Margot Benacerraf's extraordinary Venezuelan documentary, among the finest ever made, shared the 1959 International Critics Prize at Cannes with Alain Resnais's Hiroshima, mon amour and then disappeared. Not until now, 50 years later, has it shown in the United States.
Be grateful that Araya is here, in an exquisitely restored print, with images of struggling Venezuelan peasants as luminous as the Mexican photographs of Edward Weston. Araya, a forlorn peninsula in Northern Venezuela, is a century-after-century Hades; the people are all either downtrodden salt miners or impoverished fishermen, living in a desert without water or vegetation, each generation repeating by rote the dreadful existence of the one before.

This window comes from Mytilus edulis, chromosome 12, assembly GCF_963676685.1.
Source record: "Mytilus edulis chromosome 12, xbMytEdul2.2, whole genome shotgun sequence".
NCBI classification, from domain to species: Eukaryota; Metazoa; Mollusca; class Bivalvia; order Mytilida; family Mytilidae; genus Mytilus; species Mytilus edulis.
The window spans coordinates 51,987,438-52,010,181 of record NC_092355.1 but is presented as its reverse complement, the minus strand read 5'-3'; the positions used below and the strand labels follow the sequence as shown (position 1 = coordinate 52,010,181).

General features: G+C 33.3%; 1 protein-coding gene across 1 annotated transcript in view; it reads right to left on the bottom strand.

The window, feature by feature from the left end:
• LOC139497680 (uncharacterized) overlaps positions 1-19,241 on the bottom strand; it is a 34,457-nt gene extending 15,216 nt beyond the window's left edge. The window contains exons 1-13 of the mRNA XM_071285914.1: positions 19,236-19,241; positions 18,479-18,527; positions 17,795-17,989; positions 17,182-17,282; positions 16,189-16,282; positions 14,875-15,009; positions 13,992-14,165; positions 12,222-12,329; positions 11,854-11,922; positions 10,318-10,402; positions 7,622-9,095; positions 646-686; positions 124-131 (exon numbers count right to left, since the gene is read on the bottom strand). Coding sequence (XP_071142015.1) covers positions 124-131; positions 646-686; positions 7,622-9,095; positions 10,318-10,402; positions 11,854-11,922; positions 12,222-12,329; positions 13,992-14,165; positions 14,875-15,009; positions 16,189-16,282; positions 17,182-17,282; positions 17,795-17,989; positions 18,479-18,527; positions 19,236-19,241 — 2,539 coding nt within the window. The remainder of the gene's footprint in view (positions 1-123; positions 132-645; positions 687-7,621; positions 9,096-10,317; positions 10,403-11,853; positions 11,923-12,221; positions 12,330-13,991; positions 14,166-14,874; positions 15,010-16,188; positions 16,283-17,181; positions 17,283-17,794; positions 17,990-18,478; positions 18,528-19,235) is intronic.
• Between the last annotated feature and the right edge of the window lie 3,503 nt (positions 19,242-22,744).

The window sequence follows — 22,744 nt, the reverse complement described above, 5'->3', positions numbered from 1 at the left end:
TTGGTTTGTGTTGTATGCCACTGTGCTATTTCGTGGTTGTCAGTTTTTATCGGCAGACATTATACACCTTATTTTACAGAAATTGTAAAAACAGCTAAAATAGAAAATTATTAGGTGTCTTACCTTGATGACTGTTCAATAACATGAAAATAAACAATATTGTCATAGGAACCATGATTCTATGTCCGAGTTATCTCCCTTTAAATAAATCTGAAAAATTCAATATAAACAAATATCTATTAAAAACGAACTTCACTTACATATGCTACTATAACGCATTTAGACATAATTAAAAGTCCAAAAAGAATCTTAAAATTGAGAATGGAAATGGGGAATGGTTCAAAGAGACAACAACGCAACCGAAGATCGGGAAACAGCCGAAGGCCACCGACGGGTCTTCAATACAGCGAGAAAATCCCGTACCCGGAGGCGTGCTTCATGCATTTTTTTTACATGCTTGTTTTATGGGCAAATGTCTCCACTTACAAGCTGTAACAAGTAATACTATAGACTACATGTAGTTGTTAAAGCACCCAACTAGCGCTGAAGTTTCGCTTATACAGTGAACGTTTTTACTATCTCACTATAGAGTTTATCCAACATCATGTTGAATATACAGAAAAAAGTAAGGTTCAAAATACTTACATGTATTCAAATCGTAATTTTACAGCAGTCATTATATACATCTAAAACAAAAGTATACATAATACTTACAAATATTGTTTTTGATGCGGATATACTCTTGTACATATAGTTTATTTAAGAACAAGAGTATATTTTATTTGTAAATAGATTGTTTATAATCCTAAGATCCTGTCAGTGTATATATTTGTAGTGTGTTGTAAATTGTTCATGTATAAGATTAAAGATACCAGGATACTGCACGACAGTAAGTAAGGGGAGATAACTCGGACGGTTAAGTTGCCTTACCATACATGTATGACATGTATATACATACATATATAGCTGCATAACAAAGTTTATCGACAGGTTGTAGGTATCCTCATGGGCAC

Benacerraf never alludes to the bosses far away in the cities, those who profit from these eternally wasted lives. But this great movie, reminiscent of Robert Flaherty's Man of Aran, Luis Buñuel's Land Without Bread, and Hiroshi Teshigahara's fictional classic Woman in the Dunes, does wonder aloud, via voiceover, about Jehovah's Old Testament pledge of fruit-bearing trees to the people of earth. Not on Araya, the Land That God Forgot.
At the MFA, December 17-20